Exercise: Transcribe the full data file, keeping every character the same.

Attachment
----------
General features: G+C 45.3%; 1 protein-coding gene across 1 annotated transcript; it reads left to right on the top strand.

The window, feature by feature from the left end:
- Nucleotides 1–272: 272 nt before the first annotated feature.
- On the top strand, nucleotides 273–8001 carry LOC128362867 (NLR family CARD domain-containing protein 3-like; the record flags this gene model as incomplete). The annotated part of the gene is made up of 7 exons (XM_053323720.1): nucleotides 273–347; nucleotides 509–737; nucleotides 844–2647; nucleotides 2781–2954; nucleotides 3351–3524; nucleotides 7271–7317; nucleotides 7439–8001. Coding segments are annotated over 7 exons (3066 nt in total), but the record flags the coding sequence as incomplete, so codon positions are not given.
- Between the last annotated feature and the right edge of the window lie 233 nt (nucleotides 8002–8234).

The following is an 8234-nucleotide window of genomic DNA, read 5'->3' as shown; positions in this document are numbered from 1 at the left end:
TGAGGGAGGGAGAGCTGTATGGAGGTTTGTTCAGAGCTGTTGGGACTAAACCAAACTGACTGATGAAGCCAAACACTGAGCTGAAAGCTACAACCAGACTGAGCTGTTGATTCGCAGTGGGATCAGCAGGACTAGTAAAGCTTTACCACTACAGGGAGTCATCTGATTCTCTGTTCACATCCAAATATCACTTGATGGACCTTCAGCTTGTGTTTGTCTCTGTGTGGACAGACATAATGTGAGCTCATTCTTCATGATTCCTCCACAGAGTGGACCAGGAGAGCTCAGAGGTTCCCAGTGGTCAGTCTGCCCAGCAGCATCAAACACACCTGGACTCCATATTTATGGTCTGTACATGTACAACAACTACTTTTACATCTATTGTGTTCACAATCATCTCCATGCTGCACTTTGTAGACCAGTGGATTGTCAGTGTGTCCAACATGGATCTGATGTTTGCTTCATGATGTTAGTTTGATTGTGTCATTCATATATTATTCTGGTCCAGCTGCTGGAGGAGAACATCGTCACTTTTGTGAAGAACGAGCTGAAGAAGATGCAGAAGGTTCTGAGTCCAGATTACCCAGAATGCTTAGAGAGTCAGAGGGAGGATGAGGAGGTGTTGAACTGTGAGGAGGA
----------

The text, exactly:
General features: G+C 45.3%; 1 protein-coding gene across 1 annotated transcript; it reads left to right on the top strand.

The window, feature by feature from the left end:
- Nucleotides 1–272: 272 nt before the first annotated feature.
- On the top strand, nucleotides 273–8001 carry LOC128362867 (NLR family CARD domain-containing protein 3-like; the record flags this gene model as incomplete). The annotated part of the gene is made up of 7 exons (XM_053323720.1): nucleotides 273–347; nucleotides 509–737; nucleotides 844–2647; nucleotides 2781–2954; nucleotides 3351–3524; nucleotides 7271–7317; nucleotides 7439–8001. Coding segments are annotated over 7 exons (3066 nt in total), but the record flags the coding sequence as incomplete, so codon positions are not given.
- Between the last annotated feature and the right edge of the window lie 233 nt (nucleotides 8002–8234).

The following is an 8234-nucleotide window of genomic DNA, read 5'->3' as shown; positions in this document are numbered from 1 at the left end:
TGAGGGAGGGAGAGCTGTATGGAGGTTTGTTCAGAGCTGTTGGGACTAAACCAAACTGACTGATGAAGCCAAACACTGAGCTGAAAGCTACAACCAGACTGAGCTGTTGATTCGCAGTGGGATCAGCAGGACTAGTAAAGCTTTACCACTACAGGGAGTCATCTGATTCTCTGTTCACATCCAAATATCACTTGATGGACCTTCAGCTTGTGTTTGTCTCTGTGTGGACAGACATAATGTGAGCTCATTCTTCATGATTCCTCCACAGAGTGGACCAGGAGAGCTCAGAGGTTCCCAGTGGTCAGTCTGCCCAGCAGCATCAAACACACCTGGACTCCATATTTATGGTCTGTACATGTACAACAACTACTTTTACATCTATTGTGTTCACAATCATCTCCATGCTGCACTTTGTAGACCAGTGGATTGTCAGTGTGTCCAACATGGATCTGATGTTTGCTTCATGATGTTAGTTTGATTGTGTCATTCATATATTATTCTGGTCCAGCTGCTGGAGGAGAACATCGTCACTTTTGTGAAGAACGAGCTGAAGAAGATGCAGAAGGTTCTGAGTCCAGATTACCCAGAATGCTTAGAGAGTCAGAGGGAGGATGAGGAGGTGTTGAACTGTGAGGAGGA